As you are no doubt aware, ScienceBlogs has started a new multiblog series on science basics. Several people have suggested I do a few posts on dating techniques, such as radiocarbon, which I am happy to do. Before I get started on that (I was planning on doing several other techniques as well) I would like to throw this out for your consideration.
Rock art has been a bit of a difficult thing to date. There are various relative dating techniques, such as the analysis of the evolution of various motifs, or excavating below the panels. Beginning in the 1980’s several new techniques were invented to try to get a handle on absolute dates. One of these, applied to petroglyphs, is called cation-ratio dating. The idea is that rocks develop a thin coating of varnish through time. This coating is derived from clay sized particles of dust that are fixed to rocks via microbes. This varnish is deposited in small laminations and it’s chemistry changes through time based on climatic factors. Over time certain trace elements (mobile cations) leach out, leaving the relatively immobile cations. The ration of these two can be calibrated to allow for age determinations. Some groups were able to replicate the technique while others failed to do so. Through the 1990’s further research has been done on CR and at this point, it is about as reliable as, and precise, as, say, ceramic typologies.
A second technique uses accelerator mass spectrometry to date small bits of organic matter that gets trapped in or under the rock varnish. This technique was developed in the late 1980’s, but by 1992 some discrepancies between control sample ages and empirical results. Research into the problem indicated that the trapped organics sometimes included older or younger contaminants. Consequently the age estimates tended to be inconsistent.. Current research is looking at determining which carbon type is necessary and determining the environmental conditions the technique will work under.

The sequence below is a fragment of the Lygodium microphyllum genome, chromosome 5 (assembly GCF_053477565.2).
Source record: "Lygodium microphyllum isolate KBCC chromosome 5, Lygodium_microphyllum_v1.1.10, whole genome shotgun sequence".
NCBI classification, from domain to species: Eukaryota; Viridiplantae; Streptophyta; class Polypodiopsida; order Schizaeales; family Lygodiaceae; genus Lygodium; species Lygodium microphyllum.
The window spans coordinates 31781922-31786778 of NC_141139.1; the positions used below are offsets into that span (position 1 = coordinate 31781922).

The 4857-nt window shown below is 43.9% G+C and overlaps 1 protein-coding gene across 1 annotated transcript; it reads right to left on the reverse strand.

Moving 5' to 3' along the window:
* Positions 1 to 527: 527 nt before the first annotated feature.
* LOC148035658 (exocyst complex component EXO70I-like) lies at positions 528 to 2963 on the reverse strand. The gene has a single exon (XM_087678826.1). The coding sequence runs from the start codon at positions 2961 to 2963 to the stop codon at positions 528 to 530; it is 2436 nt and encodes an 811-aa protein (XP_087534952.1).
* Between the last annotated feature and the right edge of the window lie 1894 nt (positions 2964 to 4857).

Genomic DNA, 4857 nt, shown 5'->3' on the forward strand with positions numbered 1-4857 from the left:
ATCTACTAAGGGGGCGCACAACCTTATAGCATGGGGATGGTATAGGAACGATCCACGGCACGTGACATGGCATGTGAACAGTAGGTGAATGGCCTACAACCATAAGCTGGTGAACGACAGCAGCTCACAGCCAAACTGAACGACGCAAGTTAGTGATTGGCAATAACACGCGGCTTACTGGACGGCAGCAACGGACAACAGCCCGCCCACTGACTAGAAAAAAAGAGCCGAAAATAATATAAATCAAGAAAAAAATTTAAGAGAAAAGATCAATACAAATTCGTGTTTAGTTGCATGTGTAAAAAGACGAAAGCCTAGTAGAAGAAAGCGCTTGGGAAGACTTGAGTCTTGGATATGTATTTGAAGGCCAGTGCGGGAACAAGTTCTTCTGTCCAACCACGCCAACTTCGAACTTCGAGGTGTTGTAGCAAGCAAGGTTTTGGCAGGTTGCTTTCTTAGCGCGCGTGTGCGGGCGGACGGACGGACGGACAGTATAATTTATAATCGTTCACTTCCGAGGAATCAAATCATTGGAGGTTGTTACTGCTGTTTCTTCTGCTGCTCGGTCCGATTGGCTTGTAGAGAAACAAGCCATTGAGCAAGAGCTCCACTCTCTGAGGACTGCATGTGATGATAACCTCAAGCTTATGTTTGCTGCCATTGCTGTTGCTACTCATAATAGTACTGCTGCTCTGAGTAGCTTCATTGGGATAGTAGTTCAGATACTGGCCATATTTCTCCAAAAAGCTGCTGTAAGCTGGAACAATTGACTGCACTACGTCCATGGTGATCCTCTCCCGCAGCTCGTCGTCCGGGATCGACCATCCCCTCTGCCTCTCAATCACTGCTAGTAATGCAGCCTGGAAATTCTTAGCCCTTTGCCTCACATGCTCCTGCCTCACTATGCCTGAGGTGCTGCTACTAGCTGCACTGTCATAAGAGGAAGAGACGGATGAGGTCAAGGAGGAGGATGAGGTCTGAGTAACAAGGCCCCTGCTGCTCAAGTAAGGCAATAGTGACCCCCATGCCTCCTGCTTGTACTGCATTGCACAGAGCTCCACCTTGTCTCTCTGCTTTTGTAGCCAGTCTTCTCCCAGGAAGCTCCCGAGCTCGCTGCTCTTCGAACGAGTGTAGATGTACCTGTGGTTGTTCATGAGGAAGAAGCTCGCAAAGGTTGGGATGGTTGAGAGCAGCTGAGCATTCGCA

There are a couple of points to take away from this. First, initial applications of new techniques are apt to be based on simplistic assumptions that have to be revised by further research. This can involve refining our knowledge about how the process works (I will get back to this when I discuss radiocarbon dating) or learning what types of materials the techniques can be used on. Second, the fact that the wrinkles of a given method have been worked out does not mean that research on that method ceases. For example, the way radiocarbon dating is applied today is quite a bit different and more sophisticated than in Libby’s day. There are a number of journals out there devoted to scientific research into various methods. Some cover a wide variety of methods, some, such as Radiocarbon are devoted to specific techniques. Consequently, before you rush to apply whatever pet objection you may have to dating techniques, you may want to check the journals to see if the problem is being researched or has been resolved already.
Filed under: Archaeology